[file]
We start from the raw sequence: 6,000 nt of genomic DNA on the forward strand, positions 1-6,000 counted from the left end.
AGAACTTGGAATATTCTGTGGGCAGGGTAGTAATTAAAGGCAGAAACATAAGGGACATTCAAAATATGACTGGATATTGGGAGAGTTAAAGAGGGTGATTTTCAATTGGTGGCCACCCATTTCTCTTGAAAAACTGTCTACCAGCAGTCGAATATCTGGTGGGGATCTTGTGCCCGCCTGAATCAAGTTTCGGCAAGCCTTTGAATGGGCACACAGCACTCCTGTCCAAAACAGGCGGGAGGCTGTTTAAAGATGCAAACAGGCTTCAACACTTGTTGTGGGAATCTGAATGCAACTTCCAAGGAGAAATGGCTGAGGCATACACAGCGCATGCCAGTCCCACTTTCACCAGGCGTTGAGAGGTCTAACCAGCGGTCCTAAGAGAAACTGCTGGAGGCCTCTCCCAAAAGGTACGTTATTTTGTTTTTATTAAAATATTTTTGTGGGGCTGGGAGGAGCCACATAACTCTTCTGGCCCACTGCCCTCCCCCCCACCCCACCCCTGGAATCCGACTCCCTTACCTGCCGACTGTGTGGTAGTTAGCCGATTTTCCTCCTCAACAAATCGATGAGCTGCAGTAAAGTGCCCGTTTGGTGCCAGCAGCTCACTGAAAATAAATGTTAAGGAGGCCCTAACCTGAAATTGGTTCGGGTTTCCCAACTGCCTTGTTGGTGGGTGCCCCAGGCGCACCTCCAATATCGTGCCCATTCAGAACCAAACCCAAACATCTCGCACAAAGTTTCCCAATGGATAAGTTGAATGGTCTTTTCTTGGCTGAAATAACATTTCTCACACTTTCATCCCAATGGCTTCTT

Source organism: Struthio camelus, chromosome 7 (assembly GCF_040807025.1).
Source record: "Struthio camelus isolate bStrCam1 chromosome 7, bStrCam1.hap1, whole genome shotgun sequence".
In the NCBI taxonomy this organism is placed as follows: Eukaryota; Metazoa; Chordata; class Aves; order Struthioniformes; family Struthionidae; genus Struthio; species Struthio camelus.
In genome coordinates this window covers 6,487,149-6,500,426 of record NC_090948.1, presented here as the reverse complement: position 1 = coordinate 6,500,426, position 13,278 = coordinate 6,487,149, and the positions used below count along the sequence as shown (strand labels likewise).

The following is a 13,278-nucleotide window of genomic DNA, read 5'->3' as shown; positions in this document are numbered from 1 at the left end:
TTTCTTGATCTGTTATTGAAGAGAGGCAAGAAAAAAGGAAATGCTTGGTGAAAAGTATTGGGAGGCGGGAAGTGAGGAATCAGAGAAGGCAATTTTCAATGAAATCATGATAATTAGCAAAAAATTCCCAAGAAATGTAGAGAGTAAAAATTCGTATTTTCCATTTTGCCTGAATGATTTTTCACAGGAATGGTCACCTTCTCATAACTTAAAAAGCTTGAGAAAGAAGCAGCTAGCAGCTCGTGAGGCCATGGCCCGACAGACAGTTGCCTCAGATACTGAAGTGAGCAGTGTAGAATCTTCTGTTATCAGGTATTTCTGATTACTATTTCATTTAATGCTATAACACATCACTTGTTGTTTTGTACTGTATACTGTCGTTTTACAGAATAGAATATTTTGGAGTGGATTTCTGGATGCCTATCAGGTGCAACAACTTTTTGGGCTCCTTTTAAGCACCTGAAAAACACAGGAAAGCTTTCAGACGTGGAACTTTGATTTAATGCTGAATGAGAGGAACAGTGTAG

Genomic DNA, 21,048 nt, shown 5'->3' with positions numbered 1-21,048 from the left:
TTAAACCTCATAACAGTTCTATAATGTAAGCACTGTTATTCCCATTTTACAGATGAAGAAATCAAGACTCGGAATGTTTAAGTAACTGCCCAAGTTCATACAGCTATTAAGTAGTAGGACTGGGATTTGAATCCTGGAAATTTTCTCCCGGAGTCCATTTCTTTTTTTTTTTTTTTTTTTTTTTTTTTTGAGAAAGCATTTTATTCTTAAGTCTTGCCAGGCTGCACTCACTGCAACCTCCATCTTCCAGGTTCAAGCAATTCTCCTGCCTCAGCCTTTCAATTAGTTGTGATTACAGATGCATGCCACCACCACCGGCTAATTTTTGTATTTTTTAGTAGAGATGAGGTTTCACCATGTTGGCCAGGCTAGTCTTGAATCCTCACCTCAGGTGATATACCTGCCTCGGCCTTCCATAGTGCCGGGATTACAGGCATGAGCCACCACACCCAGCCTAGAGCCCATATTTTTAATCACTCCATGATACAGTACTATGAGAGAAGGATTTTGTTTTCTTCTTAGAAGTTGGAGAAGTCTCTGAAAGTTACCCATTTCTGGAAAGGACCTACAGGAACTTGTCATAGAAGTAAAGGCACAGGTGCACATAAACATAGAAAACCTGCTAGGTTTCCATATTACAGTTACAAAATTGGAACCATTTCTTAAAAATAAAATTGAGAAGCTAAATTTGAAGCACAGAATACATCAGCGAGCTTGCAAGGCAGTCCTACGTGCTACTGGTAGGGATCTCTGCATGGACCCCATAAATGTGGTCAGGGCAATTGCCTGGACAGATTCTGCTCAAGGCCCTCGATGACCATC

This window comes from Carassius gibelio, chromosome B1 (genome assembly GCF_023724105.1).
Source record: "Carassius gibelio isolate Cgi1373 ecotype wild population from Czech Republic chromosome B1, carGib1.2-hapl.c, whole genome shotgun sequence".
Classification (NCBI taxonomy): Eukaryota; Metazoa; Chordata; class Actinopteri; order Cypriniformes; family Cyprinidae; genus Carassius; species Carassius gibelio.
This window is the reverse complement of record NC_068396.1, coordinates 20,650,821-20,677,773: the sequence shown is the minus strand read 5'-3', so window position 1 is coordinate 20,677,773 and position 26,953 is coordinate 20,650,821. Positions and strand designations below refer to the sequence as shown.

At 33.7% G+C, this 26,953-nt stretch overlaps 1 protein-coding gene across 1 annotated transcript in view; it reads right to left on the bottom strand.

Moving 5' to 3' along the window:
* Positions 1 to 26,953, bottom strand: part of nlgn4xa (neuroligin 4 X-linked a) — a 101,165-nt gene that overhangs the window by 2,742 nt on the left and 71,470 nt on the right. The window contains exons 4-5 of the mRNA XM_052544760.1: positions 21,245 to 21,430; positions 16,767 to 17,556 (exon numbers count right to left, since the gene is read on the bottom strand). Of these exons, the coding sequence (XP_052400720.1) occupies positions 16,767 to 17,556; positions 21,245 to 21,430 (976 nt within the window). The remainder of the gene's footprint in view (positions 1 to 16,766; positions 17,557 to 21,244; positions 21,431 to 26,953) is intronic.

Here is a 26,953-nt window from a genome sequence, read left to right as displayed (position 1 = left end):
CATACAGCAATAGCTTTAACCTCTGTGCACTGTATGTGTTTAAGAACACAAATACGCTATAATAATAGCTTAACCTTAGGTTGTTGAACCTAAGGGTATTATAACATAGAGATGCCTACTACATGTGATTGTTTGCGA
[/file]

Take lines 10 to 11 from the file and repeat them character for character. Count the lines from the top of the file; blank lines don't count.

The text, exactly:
TTAAACCTCATAACAGTTCTATAATGTAAGCACTGTTATTCCCATTTTACAGATGAAGAAATCAAGACTCGGAATGTTTAAGTAACTGCCCAAGTTCATACAGCTATTAAGTAGTAGGACTGGGATTTGAATCCTGGAAATTTTCTCCCGGAGTCCATTTCTTTTTTTTTTTTTTTTTTTTTTTTTTTTGAGAAAGCATTTTATTCTTAAGTCTTGCCAGGCTGCACTCACTGCAACCTCCATCTTCCAGGTTCAAGCAATTCTCCTGCCTCAGCCTTTCAATTAGTTGTGATTACAGATGCATGCCACCACCACCGGCTAATTTTTGTATTTTTTAGTAGAGATGAGGTTTCACCATGTTGGCCAGGCTAGTCTTGAATCCTCACCTCAGGTGATATACCTGCCTCGGCCTTCCATAGTGCCGGGATTACAGGCATGAGCCACCACACCCAGCCTAGAGCCCATATTTTTAATCACTCCATGATACAGTACTATGAGAGAAGGATTTTGTTTTCTTCTTAGAAGTTGGAGAAGTCTCTGAAAGTTACCCATTTCTGGAAAGGACCTACAGGAACTTGTCATAGAAGTAAAGGCACAGGTGCACATAAACATAGAAAACCTGCTAGGTTTCCATATTACAGTTACAAAATTGGAACCATTTCTTAAAAATAAAATTGAGAAGCTAAATTTGAAGCACAGAATACATCAGCGAGCTTGCAAGGCAGTCCTACGTGCTACTGGTAGGGATCTCTGCATGGACCCCATAAATGTGGTCAGGGCAATTGCCTGGACAGATTCTGCTCAAGGCCCTCGATGACCATC

This window comes from Carassius gibelio, chromosome B1 (genome assembly GCF_023724105.1).